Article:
Microsoft's 'œUnwieldy And Clumsy' UAC fixed in Windows 7?
“I do not like to be continuously asked if I want to do what I just told the computer to do.”
“I feel like I am asked by Vista to approve every little thing that I do on my PC and I find it very aggravating.”
“The constant asking for input to make any changes is annoying. But it is good that it makes kids ask me for password for stuff they are trying to change.”
“Please work on simplifying the User Account control.....highly perplexing and bothersome at times.”
Microsoft says it has looked at all the “data and feedback”, and are now seriously evaluating “how UAC will evolve”, even asking for constructive feedback at the blog itself.
Microsoft believes that UAC was still worth implementing, and has set itself the job of finding “a solution that does not abandon” the goal of safety and security that UAC set for itself.
So, Microsoft says that any future version of UAC in Windows 7 will:
- Reduce unnecessary or duplicated prompts in Windows and the ecosystem, such that critical prompts can be more easily identified.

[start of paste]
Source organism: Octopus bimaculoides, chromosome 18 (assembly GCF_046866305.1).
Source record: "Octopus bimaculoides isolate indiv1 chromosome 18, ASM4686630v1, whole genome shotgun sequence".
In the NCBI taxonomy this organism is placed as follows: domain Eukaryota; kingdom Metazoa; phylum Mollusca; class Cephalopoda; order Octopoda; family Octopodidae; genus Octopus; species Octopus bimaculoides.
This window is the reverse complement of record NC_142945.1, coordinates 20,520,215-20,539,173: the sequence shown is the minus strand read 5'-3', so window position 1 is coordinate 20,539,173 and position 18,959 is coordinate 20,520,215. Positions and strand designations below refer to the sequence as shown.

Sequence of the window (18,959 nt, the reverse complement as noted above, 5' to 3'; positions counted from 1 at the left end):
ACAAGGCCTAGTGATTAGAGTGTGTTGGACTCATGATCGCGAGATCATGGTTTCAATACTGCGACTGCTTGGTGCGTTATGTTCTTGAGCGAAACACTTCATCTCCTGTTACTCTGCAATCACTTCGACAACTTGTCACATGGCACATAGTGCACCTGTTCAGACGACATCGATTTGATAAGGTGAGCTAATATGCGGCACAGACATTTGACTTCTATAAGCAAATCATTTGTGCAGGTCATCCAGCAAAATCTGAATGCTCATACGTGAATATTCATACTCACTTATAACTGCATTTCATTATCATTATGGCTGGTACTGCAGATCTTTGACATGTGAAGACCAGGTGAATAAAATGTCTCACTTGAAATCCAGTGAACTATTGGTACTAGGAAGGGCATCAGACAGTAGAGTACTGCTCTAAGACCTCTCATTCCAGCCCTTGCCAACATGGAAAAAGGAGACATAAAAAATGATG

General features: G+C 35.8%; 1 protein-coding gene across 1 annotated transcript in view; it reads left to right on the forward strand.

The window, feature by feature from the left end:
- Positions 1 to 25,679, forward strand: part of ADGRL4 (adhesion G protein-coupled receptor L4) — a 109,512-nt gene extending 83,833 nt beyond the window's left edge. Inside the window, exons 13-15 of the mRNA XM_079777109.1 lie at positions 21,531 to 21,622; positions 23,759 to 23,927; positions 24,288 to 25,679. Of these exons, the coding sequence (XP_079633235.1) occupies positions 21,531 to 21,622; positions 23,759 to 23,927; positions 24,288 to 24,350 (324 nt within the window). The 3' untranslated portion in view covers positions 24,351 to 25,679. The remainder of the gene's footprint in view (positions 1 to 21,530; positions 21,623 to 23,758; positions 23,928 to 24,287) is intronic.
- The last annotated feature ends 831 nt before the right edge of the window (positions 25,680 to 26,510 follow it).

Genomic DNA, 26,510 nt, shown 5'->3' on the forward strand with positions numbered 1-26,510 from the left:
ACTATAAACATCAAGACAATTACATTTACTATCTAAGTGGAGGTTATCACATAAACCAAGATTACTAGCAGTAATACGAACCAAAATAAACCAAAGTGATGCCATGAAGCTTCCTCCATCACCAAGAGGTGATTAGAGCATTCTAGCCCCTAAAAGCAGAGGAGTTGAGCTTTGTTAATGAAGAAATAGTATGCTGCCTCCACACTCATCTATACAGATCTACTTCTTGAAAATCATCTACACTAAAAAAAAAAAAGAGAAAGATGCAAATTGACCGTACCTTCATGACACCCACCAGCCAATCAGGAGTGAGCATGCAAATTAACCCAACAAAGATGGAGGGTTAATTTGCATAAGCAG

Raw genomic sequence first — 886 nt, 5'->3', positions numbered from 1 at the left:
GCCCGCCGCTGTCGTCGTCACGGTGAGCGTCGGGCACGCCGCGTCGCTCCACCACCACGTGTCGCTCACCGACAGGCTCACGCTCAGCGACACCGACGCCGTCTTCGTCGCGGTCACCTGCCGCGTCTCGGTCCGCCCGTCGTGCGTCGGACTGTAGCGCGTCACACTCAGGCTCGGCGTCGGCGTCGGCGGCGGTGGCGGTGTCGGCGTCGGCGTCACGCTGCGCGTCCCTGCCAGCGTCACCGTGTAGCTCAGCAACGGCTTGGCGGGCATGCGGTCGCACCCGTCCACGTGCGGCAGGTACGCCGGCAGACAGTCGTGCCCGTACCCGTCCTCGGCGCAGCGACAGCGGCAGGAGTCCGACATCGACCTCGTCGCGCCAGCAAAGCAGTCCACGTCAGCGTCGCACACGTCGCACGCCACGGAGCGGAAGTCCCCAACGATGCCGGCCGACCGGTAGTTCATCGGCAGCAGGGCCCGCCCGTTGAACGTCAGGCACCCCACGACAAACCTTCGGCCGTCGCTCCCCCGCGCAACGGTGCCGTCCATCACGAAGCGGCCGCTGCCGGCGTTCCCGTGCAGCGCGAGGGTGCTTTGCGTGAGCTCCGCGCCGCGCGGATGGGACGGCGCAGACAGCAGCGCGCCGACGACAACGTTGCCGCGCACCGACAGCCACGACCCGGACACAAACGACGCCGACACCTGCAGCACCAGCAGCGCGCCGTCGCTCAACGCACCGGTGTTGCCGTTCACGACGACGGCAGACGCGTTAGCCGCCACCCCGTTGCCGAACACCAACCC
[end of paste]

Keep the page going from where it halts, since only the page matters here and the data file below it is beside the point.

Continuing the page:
- Enable our customers to be more confident that they are in control of their systems.
- Make prompts informative such that people can make more confident choices.
- Provide better and more obvious control over the mechanism.
Microsoft also says they’ve heard “loud and clear” that users are frustrated with UAC as it currently stands, that we “find the prompts too frequent, annoying, and confusing”, and will work to “provide you control over what changes can happen to your system” but also to “provide you a better overall experience”.
But that’s not all... there are “two key principles” Microsoft will focus on... please read on to page 3.
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One of Australia’s best-known technology journalists and consumer tech experts, Alex has appeared in his capacity as technology expert on all of Australia’s free-to-air and pay TV networks, including stints as presenter of Ch 10’s Internet Bright Ideas, Ch 7’s Room for Improvement and tech expert on Ch 9’s Today Show, among many other news and current affairs programs.